My passion for BMWs was rekindled at the turn of the 21st century with a three day loan of an E39 M5. The M5 was as close to perfection as I had seen in an automobile. I was smitten and a subsequent stint in an E46 M3 couple merely served to seal the deal.
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I had lusted after a 2002 when I was in my early 20s but couldn’t scrape together the coin to buy a new one (should have bought used, d’oh!). But a drive of a 528e in the early 1980s did nothing to help push me towards ownership. But that E39 M5 . . .
Ownership lead to involvement in the BMW CCA Kansas City chapter – one of the oldest in the nation. And from there to writing about BMWs for the club newsletter, Milepost. Eventually I was introduced to Horatiu Boeriu, our fearless leader (Editor, Publisher, Owner) and he took pity on me and let me contribute to this esteemed blog.
A number of years ago I set out a goal to become well versed in one automaker’s history. My initial choice was Maserati (I am not a big Ferrari fan – horrors!), there is a dearth of material written about Maserati and what there is is hard to come by. So when I got involved in all things BMW I undertook reading about BMW’s history.
Using online used book services I was able to accumulate a decent collection of BMW material ranging from the very good to the quite mediocre. But most of the BMW history books are a bit dry or obtuse. And given the convoluted beginnings, transformation, subjugation, and eventual reprieve from bondage (the shareholders’ meeting of 1959), telling a coherent history of BMW through 1960 is difficult.
Overview of the origins of BMW
That is the task that Jackie Jouret undertook for the BMW CCA Foundation and their commission to produce the book, “Genesis: BMW From the Beginning”. A tall task and one that Jackie has nailed. In 14 chapters Jackie has managed to present as good an overview of the origins of BMW, it’s key players and some of the standout products produced, as exists.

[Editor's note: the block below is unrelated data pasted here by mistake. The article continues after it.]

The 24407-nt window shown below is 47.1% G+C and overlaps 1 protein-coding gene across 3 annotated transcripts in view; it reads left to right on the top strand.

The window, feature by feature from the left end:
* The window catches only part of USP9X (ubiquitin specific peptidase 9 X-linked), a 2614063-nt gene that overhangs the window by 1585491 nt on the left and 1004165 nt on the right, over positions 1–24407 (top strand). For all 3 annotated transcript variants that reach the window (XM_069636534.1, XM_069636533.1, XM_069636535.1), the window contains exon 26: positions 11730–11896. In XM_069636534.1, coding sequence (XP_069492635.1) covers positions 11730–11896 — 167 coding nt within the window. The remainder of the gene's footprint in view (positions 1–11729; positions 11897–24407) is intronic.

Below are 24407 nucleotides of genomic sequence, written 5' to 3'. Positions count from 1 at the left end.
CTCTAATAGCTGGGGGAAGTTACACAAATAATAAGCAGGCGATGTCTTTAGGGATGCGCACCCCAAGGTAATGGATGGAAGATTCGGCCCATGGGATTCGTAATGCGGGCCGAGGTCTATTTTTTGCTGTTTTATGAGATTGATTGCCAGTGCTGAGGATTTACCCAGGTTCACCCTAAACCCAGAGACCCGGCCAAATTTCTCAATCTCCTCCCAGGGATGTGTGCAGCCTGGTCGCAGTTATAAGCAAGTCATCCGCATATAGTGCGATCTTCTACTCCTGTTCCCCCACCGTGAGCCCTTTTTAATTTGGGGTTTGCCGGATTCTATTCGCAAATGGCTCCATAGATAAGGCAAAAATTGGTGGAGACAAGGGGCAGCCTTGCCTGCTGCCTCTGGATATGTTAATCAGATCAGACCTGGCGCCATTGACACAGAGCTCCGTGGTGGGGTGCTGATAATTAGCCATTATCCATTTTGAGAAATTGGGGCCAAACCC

The early years of aircraft engines, to boxer motorcycle engines, even the odd FWD prototypes of the early 1920s, are covered clearly and understandably. No small feat. Onto the absorption of the Automobile Works Eisenach and the critical late 1930s – through the war years and the company’s near death experience immediately after World War II are covered with care and without mincing words. The eventual phoenix like rise from the ashes and the stumble in the late 1950s resonates in these uncertain economic times.
And the icing on the cake are the sidebars that cover significant cars and motorcycles that are on display at the BMW CCA Foundation. These photos, descriptions and owner testimonies are the prefect illustrations to expand and enhance the history.
I own and have read most of the books in Jackie’s bibliography on the end sheet of the book, and yet I learned new things. Jackie’s history of BMW through 1960 is an insightful look at a company that was firmly in the grasp of the times and country it existed in.
Jackie mentions two people in her end notes that I have looked up to over the years – and I would urge you to become familiar with them – Dietrich Bonhoeffer, and Sophie Scholl. To Jackie’s list of non-BMW books to read I would add Viktor Frankl’s, “Man’s Search for Meaning” and, “Remember Us” by Martin Small and Vic Shayne.
If you’d like to buy these book, here is the direct link.